so we need new words for these toys that didn’t exist last year. It is just how bloody damn sloppy us ‘Merikkkans have become with the way we communicate. I think it really matters since we do tend to use words to exchange ideas and communicate with each other.
    Happy to be living in an apartment now days. No lawn to chase kids off of. LOL, as if I could even try to do that.

    Like

    Comment by Walter Kronkat — January 28, 2019 @ 4:14 pm | Reply

    • Re “Happy to be living in an apartment now days. No lawn to chase kids off of. LOL, as if I could even try to do that.”

      Another MeToo moment! :o)

      On Mon, Jan 28, 2019 at 4:14 PM Class Warfare Blog wrote:

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      Comment by Steve Ruis — January 29, 2019 @ 11:46 am | Reply

    • Language evolves, or else it becomes like Latin, a dead language.

      Actually, languages become dead when people stop speaking them. The Romans were able to keep standard Latin fairly stable for centuries as long as they had a centralized empire, and so it continued to be a living language. After the empire collapsed, local dialects began “evolving” away from the standard to eventually become Italian, Spanish, Romanian, etc., with Latin used only in writing or very formalized contexts. That’s how it became a dead language.

      Like

      Comment by Infidel753 — February 2, 2019 @ 9:11 am | Reply

  3. I get that language evolves. But what is happening today with lazy idjit shorthand in texting should not be accepted as proper English. Ever.

    I am ok with the dropping of the periods for acronyms. Not ok with not capitalizing movie titles. I am apparently ok with the dropping of the “ay” from okay, and double negatives. (Actually I do despise double negatives but am too lazy at the moment to fix it)

    Hey! There’s some kids on my lawn too! BRB 😉

    Like

    Comment by shelldigger — January 29, 2019 @ 7:45 am | Reply

  4. Don’t usually have to worry about K.I.D.S. on the lawn, but chickens … well, that’s another story.

    Like

    Comment by Arkenaten — January 29, 2019 @ 8:03 am | Reply

    • Oh, no, not … C.H.I.C.K.E.N.S.!

      On Tue, Jan 29, 2019 at 8:03 AM Class Warfare Blog wrote:

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      Liked by 1 person

      Comment by Steve Ruis — January 29, 2019 @ 8:07 am | Reply

      • It’s okay. Their eggs are very henticing.

        Liked by 1 person

        Comment by Arkenaten — January 29, 2019 @ 8:08 am | Reply

        • Just when I was feeling peckish, you come along with a bad pun that spoils my appetite!

          On Tue, Jan 29, 2019 at 8:08 AM Class Warfare Blog wrote:

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          Liked by 2 people

          Comment by Steve Ruis — January 29, 2019 @ 8:19 am | Reply

  5. I must say I’ve never seen “Irs” or “Fbi”, but I don’t do phone texting. “Nasa” is a borderline case. There have been quite a few words that started off as acronyms but evolved into ordinary words, like “laser”. It would look very odd to write LASER nowadays. It’s just a word. This has happened with AIDS (“Aids”) in the UK, but not yet in the US, though it will probably happen here eventually. Even though NASA is a proper name, it may well be on the same track.

    But this only happens with acronyms that are pronounceable. “FBI” isn’t — we’ll always have to say “eff bee igh”. You could sort of say “irs” instead of “igh ar ess”, but nobody does, and nobody would understand it if you did.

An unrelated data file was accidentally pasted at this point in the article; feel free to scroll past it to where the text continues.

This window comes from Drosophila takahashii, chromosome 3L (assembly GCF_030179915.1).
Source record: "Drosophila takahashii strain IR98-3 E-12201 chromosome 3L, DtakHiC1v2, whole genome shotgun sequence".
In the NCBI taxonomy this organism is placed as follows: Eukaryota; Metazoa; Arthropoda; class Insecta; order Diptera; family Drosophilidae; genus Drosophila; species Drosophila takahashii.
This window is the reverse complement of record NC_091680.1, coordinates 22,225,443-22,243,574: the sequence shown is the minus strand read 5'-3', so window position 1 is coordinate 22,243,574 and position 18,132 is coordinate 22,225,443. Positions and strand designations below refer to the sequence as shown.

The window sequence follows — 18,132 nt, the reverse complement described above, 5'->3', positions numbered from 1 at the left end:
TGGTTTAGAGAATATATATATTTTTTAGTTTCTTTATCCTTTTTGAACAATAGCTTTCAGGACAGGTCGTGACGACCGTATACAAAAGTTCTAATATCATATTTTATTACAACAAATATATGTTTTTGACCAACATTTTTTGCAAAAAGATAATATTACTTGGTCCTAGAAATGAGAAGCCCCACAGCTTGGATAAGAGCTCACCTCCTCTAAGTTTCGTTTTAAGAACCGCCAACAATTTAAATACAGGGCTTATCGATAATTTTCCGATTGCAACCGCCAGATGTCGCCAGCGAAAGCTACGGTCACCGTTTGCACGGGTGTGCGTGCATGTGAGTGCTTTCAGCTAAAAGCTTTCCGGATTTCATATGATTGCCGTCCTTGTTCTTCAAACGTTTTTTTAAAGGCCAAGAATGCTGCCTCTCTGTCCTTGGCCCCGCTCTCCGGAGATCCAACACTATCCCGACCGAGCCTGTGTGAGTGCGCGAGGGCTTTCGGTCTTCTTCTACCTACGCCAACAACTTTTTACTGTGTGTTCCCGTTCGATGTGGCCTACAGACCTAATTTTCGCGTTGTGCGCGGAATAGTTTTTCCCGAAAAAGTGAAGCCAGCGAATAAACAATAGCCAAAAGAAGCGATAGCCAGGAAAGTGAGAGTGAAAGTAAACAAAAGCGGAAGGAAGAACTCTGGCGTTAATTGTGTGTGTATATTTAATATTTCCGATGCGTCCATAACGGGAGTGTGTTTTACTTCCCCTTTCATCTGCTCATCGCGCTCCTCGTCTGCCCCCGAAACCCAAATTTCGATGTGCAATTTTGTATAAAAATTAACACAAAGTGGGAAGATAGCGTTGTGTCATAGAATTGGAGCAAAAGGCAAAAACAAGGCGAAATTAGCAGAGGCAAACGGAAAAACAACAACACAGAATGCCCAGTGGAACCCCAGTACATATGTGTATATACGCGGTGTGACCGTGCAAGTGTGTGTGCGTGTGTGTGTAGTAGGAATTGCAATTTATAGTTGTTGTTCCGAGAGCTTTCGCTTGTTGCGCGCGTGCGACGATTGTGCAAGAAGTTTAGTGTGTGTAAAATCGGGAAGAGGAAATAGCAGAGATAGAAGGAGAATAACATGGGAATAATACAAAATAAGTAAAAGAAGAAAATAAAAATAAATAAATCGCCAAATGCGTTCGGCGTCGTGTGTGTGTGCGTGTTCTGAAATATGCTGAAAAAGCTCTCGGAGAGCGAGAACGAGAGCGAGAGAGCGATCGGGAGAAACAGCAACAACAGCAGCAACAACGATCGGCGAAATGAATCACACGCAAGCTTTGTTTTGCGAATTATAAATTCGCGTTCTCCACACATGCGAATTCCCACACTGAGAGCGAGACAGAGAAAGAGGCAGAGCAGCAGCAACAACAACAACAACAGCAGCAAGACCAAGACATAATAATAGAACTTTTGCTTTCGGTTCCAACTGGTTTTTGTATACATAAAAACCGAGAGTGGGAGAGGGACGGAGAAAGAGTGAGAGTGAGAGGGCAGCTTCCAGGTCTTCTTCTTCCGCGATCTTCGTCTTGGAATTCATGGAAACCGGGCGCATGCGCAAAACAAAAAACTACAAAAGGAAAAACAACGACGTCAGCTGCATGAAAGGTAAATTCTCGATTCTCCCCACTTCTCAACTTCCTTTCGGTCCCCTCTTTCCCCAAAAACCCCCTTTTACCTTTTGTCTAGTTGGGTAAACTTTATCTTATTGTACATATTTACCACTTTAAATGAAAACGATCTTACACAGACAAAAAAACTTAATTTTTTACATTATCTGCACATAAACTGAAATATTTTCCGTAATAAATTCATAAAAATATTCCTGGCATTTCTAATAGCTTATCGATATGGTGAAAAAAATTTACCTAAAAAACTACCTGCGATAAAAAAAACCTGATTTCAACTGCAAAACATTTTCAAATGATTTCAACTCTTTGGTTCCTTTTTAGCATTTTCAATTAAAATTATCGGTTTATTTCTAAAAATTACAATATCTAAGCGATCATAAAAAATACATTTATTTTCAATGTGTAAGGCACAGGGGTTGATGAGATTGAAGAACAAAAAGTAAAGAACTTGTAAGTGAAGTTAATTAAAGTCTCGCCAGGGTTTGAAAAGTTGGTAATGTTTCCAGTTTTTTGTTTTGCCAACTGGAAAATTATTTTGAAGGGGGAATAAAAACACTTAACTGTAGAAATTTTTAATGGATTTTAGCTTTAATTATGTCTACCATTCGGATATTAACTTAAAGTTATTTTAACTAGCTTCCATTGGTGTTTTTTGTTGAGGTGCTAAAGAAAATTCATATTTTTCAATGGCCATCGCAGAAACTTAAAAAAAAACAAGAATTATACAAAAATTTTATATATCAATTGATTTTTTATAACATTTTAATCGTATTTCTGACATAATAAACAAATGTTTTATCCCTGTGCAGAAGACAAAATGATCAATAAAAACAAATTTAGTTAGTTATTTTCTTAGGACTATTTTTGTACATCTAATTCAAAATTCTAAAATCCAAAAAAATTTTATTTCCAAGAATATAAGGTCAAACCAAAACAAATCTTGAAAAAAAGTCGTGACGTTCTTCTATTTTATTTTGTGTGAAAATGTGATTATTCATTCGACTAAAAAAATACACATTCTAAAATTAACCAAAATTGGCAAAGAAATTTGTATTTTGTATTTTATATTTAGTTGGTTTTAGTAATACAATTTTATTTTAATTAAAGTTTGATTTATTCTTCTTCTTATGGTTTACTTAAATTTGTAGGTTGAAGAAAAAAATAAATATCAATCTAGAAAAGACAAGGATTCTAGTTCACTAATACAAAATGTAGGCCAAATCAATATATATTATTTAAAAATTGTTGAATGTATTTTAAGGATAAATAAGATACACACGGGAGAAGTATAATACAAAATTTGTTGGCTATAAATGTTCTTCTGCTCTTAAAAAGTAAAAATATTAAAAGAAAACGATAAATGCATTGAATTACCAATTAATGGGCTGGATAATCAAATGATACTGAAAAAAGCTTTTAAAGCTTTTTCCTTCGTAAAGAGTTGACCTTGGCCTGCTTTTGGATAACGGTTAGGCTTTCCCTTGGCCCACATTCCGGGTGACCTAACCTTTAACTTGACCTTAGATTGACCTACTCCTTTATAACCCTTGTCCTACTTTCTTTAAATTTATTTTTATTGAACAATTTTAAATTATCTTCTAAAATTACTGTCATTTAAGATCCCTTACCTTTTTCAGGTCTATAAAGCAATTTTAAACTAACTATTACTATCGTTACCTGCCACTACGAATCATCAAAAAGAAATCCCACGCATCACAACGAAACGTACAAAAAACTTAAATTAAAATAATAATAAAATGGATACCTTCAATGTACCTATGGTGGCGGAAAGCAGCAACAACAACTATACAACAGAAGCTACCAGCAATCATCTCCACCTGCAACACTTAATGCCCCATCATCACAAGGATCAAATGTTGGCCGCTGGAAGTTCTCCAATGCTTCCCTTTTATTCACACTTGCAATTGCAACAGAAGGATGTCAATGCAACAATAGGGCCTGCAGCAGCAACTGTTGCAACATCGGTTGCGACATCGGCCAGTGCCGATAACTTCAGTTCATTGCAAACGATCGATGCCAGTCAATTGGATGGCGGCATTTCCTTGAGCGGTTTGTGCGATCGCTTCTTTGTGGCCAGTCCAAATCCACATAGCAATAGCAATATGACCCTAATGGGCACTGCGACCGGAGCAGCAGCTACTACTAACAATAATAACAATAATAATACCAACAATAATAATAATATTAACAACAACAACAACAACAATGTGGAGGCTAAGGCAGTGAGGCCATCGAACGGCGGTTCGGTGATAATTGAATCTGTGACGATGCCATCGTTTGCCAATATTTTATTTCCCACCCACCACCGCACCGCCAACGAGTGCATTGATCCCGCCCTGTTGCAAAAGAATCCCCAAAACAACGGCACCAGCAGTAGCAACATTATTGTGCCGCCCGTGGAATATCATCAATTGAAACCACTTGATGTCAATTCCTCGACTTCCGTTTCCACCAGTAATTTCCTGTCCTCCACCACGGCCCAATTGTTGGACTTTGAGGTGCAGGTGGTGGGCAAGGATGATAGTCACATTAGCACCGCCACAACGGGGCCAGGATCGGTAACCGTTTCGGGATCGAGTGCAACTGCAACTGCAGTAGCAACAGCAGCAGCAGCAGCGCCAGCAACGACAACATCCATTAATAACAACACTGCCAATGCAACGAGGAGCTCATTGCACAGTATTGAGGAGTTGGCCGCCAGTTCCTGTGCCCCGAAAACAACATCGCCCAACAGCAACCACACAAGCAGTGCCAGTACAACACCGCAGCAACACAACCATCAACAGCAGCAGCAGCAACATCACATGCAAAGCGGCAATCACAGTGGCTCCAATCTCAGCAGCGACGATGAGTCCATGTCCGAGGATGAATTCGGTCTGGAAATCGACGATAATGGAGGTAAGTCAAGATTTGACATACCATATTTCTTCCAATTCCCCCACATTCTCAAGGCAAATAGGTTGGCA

A lot of orthographic irregularities stem from people just not knowing what the rules are. In earlier centuries, the kind of people who write things like “Fbi” wouldn’t have been writing like that because they weren’t literate at all, or if they could write a little, what they wrote wasn’t preserved. We’re not living in a time of increased semi-illiteracy, the internet is just making it more visible.

    Like

    Comment by Infidel753 — February 2, 2019 @ 9:08 am | Reply

  6. It works the other way too. Some people tend to use unnecessary capitalization when they’re trying to make concepts seem important or special — look at how religionists write about the Word, the Spirit, the Blood of the Lamb, etc. In parallel with that, over-capitalization is often a mark of clumsy, pompous writing.

    Liked by 1 person

    Comment by Infidel753 — February 2, 2019 @ 10:21 am | Reply

    • Over capitalization was the norm as recently as the early 1900’s and is still the norm in languages like German. We are evolving away from that in American English and that is not really a block to communication. I wonder what the sources of such changes are. This was stimulated by attempts to teach college freshmen to write formal laboratory reports. At one point I saw a dramatic shift away from the metarule of “capitalize all the big words” to “format it like a sentence.” And these students had access to word processors which included commands such as “Format as a Title.”

      On Sat, Feb 2, 2019 at 10:21 AM Class Warfare Blog wrote:

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      Comment by Steve Ruis — February 3, 2019 @ 9:58 am | Reply

  7. The decline in standards began around the time when newspapers stopped employing proofreaders. Initially, readers noticed the errors and wrote letters to the editor criticizing the lapse in editorial oversight. But those complaints were ignored and now the poor grammar and spelling mistakes have became the new norm.

    BTW, you can enable caps lock on a smartphone by double-tapping the shift button (up arrow). It should work on both Android and iOS.

    Liked by 1 person

    Comment by Ron — February 17, 2019 @ 5:30 am | Reply

    • Thanks for the tip! I used to be technologically competent (taking computers apart in the 1980’s, eventually building my own from parts) but I no longer have the desire or energy to keep up (plus I have a bit of a phone phobia).

      On Sun, Feb 17, 2019 at 5:30 AM Class Warfare Blog wrote:

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      Like

      Comment by Steve Ruis — February 17, 2019 @ 8:16 am | Reply

    • Wow! Great tip! Thanks for sharing.

      Like

      Comment by Nan — February 17, 2019 @ 11:30 am | Reply